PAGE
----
Per-Olof Hasselgren mostly deals with Internal medicine, Endocrinology, Skeletal muscle, Sepsis and Protein catabolism. He interconnects Signal transduction and Protein degradation in the investigation of issues within Internal medicine. His work deals with themes such as Tyrosine and Intestinal mucosa, which intersect with Endocrinology.
The concepts of his Skeletal muscle study are interwoven with issues in Ubiquitin, Protein metabolism, Catabolism, Muscle tissue and Calpain. His studies deal with areas such as Tumor necrosis factor alpha, Interleukin 6, Cytokine and Pathophysiology as well as Sepsis. His Protein catabolism study combines topics from a wide range of disciplines, such as Surgery, Myofibril and Pathology.
His scientific interests lie mostly in Internal medicine, Endocrinology, Skeletal muscle, Sepsis and Protein catabolism. Internal medicine is frequently linked to Protein turnover in his study. His studies in Endocrinology integrate themes in fields like Amino acid, Tyrosine, Protein degradation and Protein biosynthesis.
His Skeletal muscle research incorporates elements of Ubiquitin, Biochemistry, Proteolysis, Molecular biology and Calpain. Per-Olof Hasselgren has included themes like Small intestine, Intestinal mucosa and In vivo in his Sepsis study. His Protein catabolism study incorporates themes from Muscle tissue, Soleus muscle, Cachexia and Myofibril.
Per-Olof Hasselgren spends much of his time researching Internal medicine, Endocrinology, Skeletal muscle, Myogenesis and Muscle atrophy. The Internal medicine study combines topics in areas such as PI3K/AKT/mTOR pathway and MAPK/ERK pathway. His Endocrinology research includes elements of Muscle weakness and Phosphorylation.
His study on Skeletal muscle also encompasses disciplines like
Internal medicine, Endocrinology, Skeletal muscle, Wasting and Muscle atrophy are his primary areas of study. His research integrates issues of Protein degradation, Enhancer binding and Phosphorylation in his study of Internal medicine. Per-Olof Hasselgren combines subjects such as Glycogen synthase, Protein catabolism, Muscle weakness, Calpain and Myocyte with his study of Skeletal muscle.
While the research belongs to areas of Wasting, Per-Olof Hasselgren spends his time largely on the problem of Transcription factor, intersecting his research to questions surrounding Regulation of gene expression. His Glucocorticoid research includes themes of Signal transduction, Intensive care and Proteasome. In Resveratrol, Per-Olof Hasselgren works on issues like FOXO1, which are connected to Sepsis.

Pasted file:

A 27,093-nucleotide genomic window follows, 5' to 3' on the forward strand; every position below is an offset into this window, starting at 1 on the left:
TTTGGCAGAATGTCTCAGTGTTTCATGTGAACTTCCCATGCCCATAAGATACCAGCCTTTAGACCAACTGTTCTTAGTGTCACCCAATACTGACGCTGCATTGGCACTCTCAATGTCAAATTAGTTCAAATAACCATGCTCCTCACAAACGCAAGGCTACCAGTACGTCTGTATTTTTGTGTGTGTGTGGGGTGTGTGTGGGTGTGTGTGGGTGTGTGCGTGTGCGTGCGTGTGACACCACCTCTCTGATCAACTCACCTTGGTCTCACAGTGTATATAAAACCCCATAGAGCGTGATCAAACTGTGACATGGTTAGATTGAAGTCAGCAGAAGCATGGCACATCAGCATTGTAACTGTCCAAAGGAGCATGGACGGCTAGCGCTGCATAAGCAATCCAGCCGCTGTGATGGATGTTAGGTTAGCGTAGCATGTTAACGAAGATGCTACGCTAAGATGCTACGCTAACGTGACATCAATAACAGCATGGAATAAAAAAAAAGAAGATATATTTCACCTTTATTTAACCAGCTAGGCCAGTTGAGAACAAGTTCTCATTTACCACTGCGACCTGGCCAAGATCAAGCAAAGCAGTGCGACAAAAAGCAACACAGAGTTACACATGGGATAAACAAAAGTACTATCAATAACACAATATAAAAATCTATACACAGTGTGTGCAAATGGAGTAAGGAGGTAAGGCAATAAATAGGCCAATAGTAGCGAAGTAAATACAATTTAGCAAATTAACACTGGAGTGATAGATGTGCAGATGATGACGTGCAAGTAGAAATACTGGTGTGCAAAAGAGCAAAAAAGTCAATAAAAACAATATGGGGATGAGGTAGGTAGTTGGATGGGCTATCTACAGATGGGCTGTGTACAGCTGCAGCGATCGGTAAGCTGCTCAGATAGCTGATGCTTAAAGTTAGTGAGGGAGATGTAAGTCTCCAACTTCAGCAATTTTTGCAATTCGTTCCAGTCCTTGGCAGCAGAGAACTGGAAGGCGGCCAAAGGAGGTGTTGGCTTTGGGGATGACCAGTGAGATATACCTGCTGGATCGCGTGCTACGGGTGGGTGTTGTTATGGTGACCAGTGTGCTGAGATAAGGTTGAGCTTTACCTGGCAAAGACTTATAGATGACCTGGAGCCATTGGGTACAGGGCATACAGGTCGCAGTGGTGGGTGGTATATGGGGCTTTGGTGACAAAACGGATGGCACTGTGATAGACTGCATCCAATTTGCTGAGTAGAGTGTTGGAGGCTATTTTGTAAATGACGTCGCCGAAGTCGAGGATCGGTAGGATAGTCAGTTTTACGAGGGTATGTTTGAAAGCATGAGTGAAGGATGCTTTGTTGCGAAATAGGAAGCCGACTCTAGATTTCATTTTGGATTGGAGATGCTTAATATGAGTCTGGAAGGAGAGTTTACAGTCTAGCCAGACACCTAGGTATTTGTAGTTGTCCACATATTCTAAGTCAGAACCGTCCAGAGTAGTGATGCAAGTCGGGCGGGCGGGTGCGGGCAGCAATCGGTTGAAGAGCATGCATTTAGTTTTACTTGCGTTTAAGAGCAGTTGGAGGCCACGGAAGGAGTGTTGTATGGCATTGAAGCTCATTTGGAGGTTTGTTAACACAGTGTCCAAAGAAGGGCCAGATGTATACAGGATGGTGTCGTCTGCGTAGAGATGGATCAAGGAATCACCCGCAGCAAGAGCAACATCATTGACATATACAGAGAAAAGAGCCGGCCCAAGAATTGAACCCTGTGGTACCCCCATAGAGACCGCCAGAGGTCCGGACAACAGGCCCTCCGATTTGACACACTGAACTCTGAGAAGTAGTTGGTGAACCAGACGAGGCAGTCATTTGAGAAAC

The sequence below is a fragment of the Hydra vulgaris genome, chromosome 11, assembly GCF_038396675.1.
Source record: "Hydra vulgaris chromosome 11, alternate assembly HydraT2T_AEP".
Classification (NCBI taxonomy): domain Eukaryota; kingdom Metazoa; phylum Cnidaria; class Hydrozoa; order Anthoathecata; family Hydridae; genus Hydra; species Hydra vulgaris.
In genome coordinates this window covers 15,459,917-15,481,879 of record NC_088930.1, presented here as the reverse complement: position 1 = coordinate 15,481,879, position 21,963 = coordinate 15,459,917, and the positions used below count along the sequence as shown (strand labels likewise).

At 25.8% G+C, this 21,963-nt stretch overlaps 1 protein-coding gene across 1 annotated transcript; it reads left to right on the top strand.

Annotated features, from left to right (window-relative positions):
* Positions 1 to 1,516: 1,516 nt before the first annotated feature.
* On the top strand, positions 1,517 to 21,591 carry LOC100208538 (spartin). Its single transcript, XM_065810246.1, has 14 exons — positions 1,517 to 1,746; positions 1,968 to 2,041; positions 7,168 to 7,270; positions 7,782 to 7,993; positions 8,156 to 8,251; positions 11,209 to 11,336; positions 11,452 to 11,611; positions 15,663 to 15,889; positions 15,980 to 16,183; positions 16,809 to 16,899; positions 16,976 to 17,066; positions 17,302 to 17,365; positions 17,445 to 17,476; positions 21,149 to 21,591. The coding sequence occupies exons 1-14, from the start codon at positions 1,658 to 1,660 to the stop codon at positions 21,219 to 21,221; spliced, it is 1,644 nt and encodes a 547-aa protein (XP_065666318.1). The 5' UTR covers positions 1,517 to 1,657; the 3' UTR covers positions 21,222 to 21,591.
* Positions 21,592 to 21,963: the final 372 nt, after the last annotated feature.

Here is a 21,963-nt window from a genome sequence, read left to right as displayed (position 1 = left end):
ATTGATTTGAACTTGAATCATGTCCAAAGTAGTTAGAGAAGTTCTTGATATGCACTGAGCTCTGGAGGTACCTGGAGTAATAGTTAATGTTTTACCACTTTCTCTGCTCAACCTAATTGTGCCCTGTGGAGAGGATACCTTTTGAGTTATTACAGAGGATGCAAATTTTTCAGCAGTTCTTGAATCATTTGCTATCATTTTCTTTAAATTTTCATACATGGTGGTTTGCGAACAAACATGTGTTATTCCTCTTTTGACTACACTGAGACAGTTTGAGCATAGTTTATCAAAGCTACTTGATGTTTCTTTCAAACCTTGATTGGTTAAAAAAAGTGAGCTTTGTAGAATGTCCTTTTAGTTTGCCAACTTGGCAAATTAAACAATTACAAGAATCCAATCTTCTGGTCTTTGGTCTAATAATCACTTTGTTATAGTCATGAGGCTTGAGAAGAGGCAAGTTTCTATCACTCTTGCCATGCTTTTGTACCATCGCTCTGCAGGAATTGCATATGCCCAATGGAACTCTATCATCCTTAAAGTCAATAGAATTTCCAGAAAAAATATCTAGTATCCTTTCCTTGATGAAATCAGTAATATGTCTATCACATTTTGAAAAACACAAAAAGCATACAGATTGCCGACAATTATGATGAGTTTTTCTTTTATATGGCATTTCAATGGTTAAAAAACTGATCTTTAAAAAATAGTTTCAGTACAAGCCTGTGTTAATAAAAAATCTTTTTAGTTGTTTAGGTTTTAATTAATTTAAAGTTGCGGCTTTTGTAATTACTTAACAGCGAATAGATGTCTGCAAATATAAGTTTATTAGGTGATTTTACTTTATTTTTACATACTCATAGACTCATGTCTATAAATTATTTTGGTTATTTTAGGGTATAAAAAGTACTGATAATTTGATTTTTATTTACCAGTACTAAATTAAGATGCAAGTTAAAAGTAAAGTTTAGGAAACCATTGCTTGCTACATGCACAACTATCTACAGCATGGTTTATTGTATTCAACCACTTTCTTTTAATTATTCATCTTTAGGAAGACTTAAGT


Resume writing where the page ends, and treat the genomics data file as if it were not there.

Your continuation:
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IKKβ/NF-κB Activation Causes Severe Muscle Wasting in Mice
Dongsheng Cai;J. Daniel Frantz;J. Daniel Frantz;Nicholas E. Tawa;Nicholas E. Tawa;Peter A. Melendez;Peter A. Melendez.
Anatomical localization, gene expression profiling and functional characterization of adult human neck brown fat
Aaron M Cypess;Andrew P White;Cecile Vernochet;Tim J Schulz.
Nature Medicine (2013)
Glucocorticoids and muscle catabolism.
Current Opinion in Clinical Nutrition and Metabolic Care (1999)
Muscle cachexia: current concepts of intracellular mechanisms and molecular regulation.
Per-Olof Hasselgren;Josef E. Fischer.
Annals of Surgery (2001)
Sepsis stimulates nonlysosomal, energy-dependent proteolysis and increases ubiquitin mRNA levels in rat skeletal muscle.
Greg Tiao;J. M. Fagan;N. Samuels;J. H. James.
Journal of Clinical Investigation (1994)
Sepsis is associated with increased mRNAs of the ubiquitin-proteasome proteolytic pathway in human skeletal muscle.
Greg Tiao;Scott Hobler;Jing Jing Wang;Tory A. Meyer.
Journal of Clinical Investigation (1997)
Energy-ubiquitin-dependent muscle proteolysis during sepsis in rats is regulated by glucocorticoids.
G. Tiao;J. Fagan;V. Roegner;M. Lieberman.
Journal of Clinical Investigation (1996)
Sepsis upregulates the gene expression of multiple ubiquitin ligases in skeletal muscle
Curtis J Wray;Joshua M V Mammen;Joshua M V Mammen;Dan D. Hershko;Dan D. Hershko;Per Olof Hasselgren.
The International Journal of Biochemistry & Cell Biology (2003)
The expression of genes in the ubiquitin-proteasome proteolytic pathway is increased in skeletal muscle from patients with cancer
Arthur Williams;Xiaoyan Sun;Josef E. Fischer;Per-Olof Hasselgren.
Sepsis stimulates release of myofilaments in skeletal muscle by a calcium-dependent mechanism
Arthur B. Williams;Gabrielle M. Decourten‐Myers;Josef E. Fischer;Guangju Luo.
The FASEB Journal (1999)
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